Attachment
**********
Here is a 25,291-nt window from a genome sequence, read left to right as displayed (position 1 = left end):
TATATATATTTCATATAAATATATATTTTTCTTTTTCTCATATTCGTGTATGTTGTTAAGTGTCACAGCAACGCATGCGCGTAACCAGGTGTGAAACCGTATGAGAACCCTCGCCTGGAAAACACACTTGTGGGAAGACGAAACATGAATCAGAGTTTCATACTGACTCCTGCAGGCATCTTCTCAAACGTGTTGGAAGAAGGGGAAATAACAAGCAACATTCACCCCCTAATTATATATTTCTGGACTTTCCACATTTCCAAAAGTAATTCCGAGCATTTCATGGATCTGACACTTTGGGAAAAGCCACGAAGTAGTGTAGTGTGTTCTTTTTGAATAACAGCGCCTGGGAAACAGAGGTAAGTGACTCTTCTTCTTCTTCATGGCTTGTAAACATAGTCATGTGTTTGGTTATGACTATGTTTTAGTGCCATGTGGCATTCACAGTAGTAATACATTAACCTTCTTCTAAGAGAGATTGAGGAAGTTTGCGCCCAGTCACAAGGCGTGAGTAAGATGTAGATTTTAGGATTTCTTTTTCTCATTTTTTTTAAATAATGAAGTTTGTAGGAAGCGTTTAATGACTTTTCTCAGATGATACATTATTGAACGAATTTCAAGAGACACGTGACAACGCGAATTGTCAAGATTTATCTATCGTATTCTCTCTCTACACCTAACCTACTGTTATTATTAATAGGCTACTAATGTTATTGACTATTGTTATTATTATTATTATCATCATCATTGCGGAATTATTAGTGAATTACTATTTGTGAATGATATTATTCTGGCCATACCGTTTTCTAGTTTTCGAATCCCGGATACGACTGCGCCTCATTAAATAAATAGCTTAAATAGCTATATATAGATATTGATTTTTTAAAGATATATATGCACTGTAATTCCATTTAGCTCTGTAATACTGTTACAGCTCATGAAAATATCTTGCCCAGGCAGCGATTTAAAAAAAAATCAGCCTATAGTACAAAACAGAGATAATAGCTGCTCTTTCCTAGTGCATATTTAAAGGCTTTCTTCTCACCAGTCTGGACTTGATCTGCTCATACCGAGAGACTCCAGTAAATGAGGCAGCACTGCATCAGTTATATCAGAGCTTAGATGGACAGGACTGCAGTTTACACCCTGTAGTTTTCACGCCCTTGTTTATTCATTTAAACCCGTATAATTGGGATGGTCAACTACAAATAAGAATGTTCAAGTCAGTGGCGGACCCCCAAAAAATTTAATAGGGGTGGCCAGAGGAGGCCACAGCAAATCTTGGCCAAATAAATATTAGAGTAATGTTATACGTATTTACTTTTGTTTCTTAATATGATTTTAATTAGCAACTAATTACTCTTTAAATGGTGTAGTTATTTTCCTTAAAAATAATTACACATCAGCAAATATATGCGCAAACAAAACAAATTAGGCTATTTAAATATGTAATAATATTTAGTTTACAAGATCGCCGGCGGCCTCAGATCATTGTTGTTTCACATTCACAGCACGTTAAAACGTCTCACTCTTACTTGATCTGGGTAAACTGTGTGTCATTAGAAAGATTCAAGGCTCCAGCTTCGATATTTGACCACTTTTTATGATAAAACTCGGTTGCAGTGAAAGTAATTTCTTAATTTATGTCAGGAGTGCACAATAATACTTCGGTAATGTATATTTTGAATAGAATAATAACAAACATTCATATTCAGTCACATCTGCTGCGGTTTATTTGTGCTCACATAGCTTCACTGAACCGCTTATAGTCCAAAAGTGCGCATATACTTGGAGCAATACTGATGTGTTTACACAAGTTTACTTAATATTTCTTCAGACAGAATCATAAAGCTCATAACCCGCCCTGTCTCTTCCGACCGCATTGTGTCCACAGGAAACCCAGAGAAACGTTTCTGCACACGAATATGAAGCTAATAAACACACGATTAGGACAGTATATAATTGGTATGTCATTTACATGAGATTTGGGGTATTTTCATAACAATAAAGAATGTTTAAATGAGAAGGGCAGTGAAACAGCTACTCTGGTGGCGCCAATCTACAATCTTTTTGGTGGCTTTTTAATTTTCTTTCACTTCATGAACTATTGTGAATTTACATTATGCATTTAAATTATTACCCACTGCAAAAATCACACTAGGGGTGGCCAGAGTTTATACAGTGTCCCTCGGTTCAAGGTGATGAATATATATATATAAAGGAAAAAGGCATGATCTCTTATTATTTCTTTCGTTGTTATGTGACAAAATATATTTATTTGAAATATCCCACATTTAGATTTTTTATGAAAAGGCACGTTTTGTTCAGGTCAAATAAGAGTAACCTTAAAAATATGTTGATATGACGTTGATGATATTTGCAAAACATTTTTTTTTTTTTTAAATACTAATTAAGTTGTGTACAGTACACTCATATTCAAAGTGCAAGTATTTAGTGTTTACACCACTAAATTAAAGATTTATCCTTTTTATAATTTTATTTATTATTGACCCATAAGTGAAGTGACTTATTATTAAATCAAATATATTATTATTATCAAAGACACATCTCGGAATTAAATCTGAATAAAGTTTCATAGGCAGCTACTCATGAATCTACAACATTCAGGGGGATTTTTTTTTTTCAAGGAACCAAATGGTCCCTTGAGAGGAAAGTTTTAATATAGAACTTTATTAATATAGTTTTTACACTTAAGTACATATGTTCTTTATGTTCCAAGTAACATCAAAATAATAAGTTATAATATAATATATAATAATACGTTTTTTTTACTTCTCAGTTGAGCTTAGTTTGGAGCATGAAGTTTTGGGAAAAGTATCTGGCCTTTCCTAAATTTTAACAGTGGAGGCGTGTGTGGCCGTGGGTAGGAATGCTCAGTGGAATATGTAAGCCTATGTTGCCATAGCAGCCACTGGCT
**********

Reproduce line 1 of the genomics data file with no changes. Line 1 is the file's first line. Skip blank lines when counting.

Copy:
Here is a 25,291-nt window from a genome sequence, read left to right as displayed (position 1 = left end):